Q: What is the National Consensus Model for APRN Regulation?
A: In 2008, the Consensus Model for APRN Regulation: Licensure, Accreditation, Certification, and Education (LACE) was published. There are currently 45 national nursing organizations, including AANPCP, involved in this collaborative effort. The creation of this regulatory model will help to define the 4 roles of the Advanced Practice Registered Nurse (APRN) today at the graduate level, as well as serve to provide clarity and consistency in states laws, regulations and schools of nursing governing APRN roles, standards, and practices. The goals of the Consensus Model include increased transparency and communication among the 4 regulatory components of licensure, accreditation, certification, and education; and protection of the public by ensuring that APRNs are comprehensively educated and prepared to practice appropriately. The proposed implementation date is 2015.
Q: What does APRN "Core", "Role" and "Population Foci" mean?
A: For licensure and APRN credentialing under the APRN Consensus Model, requirements specify that all APRNs be educated in nationally recognized competencies of the APRN Core (advanced pathophysiology, advanced health assessment, and advanced pharmacology); the APRN Role (appropriate clinical and didactic experiences in 1 of the 4 APRN roles: certified nurse practitioner (CNP), clinical nurse specialist (CNS), certified nurse anesthetist (CNA), certified nurse midwife CNM); and population-focused competencies in at least 1 of 6 population foci: lifespan/family, adult-gerontology, pediatrics, neonatal, women's health/gender-related, or psych/mental health.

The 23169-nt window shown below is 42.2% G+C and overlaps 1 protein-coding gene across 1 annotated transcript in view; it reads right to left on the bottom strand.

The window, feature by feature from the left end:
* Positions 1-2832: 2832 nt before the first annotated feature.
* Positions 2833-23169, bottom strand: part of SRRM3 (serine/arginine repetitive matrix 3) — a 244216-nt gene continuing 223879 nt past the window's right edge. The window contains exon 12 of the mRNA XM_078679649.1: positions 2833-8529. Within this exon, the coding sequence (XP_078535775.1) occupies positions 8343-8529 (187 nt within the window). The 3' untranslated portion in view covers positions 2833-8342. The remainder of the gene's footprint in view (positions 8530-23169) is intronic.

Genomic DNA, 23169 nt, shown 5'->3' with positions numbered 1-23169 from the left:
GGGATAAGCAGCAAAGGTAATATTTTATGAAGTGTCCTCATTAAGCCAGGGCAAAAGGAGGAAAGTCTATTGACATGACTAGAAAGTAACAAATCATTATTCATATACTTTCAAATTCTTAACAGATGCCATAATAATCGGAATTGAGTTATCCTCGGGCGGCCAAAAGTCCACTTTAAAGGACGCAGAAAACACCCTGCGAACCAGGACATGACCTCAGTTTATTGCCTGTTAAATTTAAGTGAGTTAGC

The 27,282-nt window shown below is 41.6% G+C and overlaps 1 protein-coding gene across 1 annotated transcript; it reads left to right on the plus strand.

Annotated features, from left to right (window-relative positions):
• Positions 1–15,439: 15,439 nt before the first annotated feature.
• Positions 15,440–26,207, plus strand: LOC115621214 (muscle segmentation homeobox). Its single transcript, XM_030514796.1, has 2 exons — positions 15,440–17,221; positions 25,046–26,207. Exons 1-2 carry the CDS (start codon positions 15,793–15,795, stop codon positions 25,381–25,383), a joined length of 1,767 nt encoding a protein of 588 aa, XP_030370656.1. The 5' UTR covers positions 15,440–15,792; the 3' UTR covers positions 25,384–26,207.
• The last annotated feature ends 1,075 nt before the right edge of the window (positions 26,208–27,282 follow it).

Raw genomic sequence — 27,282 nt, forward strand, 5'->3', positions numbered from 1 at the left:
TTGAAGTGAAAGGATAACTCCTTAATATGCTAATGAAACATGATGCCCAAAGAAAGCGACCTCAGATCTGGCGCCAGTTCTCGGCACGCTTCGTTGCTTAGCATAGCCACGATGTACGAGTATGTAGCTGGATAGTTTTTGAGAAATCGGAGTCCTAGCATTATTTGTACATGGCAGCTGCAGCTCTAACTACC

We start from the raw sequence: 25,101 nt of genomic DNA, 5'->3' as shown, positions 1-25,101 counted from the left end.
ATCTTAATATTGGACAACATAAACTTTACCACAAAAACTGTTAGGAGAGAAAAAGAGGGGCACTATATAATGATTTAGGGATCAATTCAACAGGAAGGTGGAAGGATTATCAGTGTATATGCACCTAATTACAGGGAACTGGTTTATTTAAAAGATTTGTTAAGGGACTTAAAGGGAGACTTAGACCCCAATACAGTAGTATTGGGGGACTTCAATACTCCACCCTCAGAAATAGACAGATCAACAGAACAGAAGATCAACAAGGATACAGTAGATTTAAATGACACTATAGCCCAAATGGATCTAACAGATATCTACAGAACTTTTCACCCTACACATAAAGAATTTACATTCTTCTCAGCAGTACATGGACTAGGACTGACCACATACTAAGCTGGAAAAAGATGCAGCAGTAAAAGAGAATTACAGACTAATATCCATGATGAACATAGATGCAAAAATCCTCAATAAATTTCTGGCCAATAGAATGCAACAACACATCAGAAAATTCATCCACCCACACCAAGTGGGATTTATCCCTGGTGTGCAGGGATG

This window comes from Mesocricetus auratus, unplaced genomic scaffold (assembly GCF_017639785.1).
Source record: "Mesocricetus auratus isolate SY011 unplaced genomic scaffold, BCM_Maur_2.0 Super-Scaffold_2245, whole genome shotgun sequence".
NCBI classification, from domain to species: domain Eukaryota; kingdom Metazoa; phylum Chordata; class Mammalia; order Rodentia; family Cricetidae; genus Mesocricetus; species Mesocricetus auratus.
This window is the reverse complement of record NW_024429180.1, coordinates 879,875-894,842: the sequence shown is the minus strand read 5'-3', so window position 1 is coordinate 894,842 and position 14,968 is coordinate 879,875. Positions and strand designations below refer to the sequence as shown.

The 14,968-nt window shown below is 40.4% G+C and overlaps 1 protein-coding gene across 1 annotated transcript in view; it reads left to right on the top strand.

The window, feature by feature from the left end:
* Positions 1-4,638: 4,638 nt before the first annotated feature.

Q: Will I be required to have a Doctor of Nursing Practice (DNP) degree by 2015 to be eligible to sit for the AANPCP National Certification Exam?
A: The current entry-level preparation for NP practice is a graduate degree in nursing. AANPCP will continue to offer certification as long as you have a master?s degree, post-graduate (post-master?s) certificate, or doctoral degree from an accredited NP program. Changing the entry-level terminal degree for advance practice nurses from a MSN to the DNP by the year 2015 has been under discussion for more than a decade. It is a recommendation, and not yet a mandate.
Q: Where can I find more information on the APRN Consensus Model?
A: For more information and for references, please refer to:
- National Organization of Nurse Practitioner Faculties
- The following Position Statements under the Publications tab on the AANP website
- Discussion Paper: Doctor of Nursing Practice (AANP, 2010)
- Position Statement on Nurse Practitioner Curriculum (AANP, 2010)
- The National Council of State Boards of Nursing website